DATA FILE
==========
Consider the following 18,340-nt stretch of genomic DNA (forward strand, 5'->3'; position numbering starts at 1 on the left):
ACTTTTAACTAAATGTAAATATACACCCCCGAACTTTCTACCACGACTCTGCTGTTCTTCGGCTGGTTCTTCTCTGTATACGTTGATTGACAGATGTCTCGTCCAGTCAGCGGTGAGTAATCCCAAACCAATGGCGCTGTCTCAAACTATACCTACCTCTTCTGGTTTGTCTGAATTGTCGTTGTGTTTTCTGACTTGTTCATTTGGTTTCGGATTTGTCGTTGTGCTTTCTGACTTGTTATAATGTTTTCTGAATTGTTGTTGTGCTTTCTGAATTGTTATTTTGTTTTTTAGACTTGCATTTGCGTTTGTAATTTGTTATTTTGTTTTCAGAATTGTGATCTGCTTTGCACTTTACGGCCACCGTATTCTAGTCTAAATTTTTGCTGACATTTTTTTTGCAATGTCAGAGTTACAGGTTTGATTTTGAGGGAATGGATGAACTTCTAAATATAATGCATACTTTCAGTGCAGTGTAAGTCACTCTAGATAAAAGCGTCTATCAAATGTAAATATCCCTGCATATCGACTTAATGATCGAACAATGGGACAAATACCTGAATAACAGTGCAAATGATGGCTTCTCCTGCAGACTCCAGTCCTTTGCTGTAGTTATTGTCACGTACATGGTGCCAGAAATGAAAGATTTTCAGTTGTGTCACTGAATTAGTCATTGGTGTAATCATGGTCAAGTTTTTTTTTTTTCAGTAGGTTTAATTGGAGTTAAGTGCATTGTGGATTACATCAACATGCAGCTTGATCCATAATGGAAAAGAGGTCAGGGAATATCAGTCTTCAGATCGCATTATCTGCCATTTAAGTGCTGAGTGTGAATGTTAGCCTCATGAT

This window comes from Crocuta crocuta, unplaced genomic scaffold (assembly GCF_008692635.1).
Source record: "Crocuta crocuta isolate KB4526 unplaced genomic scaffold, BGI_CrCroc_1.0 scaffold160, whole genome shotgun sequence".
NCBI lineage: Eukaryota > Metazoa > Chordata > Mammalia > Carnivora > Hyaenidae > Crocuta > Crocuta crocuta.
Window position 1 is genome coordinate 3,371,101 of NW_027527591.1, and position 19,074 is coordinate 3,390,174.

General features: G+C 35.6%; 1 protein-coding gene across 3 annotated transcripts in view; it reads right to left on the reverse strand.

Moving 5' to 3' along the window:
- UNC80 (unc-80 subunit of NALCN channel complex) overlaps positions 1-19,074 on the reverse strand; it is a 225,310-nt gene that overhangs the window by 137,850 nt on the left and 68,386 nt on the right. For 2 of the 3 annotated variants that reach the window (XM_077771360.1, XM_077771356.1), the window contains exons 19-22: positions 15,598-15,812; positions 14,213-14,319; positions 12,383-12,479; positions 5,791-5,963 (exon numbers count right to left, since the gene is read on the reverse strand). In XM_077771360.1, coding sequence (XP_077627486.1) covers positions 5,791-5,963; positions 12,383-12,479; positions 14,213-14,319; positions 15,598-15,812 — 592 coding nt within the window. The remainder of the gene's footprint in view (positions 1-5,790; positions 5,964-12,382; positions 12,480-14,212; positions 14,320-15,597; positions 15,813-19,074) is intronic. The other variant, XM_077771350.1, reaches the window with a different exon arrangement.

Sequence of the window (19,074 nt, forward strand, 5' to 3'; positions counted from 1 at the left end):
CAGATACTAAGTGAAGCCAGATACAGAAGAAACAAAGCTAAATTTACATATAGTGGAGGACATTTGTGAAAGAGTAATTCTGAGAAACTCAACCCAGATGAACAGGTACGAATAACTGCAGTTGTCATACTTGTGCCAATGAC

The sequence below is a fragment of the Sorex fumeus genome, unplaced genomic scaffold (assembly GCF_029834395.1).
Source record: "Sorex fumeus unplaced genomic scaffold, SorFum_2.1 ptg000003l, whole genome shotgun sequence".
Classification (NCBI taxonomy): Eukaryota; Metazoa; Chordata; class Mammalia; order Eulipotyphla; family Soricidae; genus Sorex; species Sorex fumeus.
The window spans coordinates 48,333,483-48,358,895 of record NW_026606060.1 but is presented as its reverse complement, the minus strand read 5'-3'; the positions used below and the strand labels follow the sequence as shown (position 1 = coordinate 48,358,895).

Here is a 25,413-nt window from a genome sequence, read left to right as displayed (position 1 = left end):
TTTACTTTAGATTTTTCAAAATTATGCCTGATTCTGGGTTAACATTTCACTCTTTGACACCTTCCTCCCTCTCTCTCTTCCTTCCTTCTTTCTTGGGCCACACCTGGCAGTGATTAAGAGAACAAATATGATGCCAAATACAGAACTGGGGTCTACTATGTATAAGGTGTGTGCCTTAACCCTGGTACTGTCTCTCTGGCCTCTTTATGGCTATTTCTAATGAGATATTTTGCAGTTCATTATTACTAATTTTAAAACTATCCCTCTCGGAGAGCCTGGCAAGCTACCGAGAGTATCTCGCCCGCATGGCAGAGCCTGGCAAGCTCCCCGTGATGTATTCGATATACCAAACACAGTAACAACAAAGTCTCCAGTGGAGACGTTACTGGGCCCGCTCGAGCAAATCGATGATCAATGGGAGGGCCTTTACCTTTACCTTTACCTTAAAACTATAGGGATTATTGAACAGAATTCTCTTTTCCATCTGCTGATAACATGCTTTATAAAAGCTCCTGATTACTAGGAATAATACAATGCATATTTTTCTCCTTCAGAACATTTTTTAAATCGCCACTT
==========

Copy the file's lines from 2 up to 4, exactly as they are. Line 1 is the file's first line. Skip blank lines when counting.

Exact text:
ACTTTTAACTAAATGTAAATATACACCCCCGAACTTTCTACCACGACTCTGCTGTTCTTCGGCTGGTTCTTCTCTGTATACGTTGATTGACAGATGTCTCGTCCAGTCAGCGGTGAGTAATCCCAAACCAATGGCGCTGTCTCAAACTATACCTACCTCTTCTGGTTTGTCTGAATTGTCGTTGTGTTTTCTGACTTGTTCATTTGGTTTCGGATTTGTCGTTGTGCTTTCTGACTTGTTATAATGTTTTCTGAATTGTTGTTGTGCTTTCTGAATTGTTATTTTGTTTTTTAGACTTGCATTTGCGTTTGTAATTTGTTATTTTGTTTTCAGAATTGTGATCTGCTTTGCACTTTACGGCCACCGTATTCTAGTCTAAATTTTTGCTGACATTTTTTTTGCAATGTCAGAGTTACAGGTTTGATTTTGAGGGAATGGATGAACTTCTAAATATAATGCATACTTTCAGTGCAGTGTAAGTCACTCTAGATAAAAGCGTCTATCAAATGTAAATATCCCTGCATATCGACTTAATGATCGAACAATGGGACAAATACCTGAATAACAGTGCAAATGATGGCTTCTCCTGCAGACTCCAGTCCTTTGCTGTAGTTATTGTCACGTACATGGTGCCAGAAATGAAAGATTTTCAGTTGTGTCACTGAATTAGTCATTGGTGTAATCATGGTCAAGTTTTTTTTTTTTCAGTAGGTTTAATTGGAGTTAAGTGCATTGTGGATTACATCAACATGCAGCTTGATCCATAATGGAAAAGAGGTCAGGGAATATCAGTCTTCAGATCGCATTATCTGCCATTTAAGTGCTGAGTGTGAATGTTAGCCTCATGAT

This window comes from Crocuta crocuta, unplaced genomic scaffold (assembly GCF_008692635.1).
Source record: "Crocuta crocuta isolate KB4526 unplaced genomic scaffold, BGI_CrCroc_1.0 scaffold160, whole genome shotgun sequence".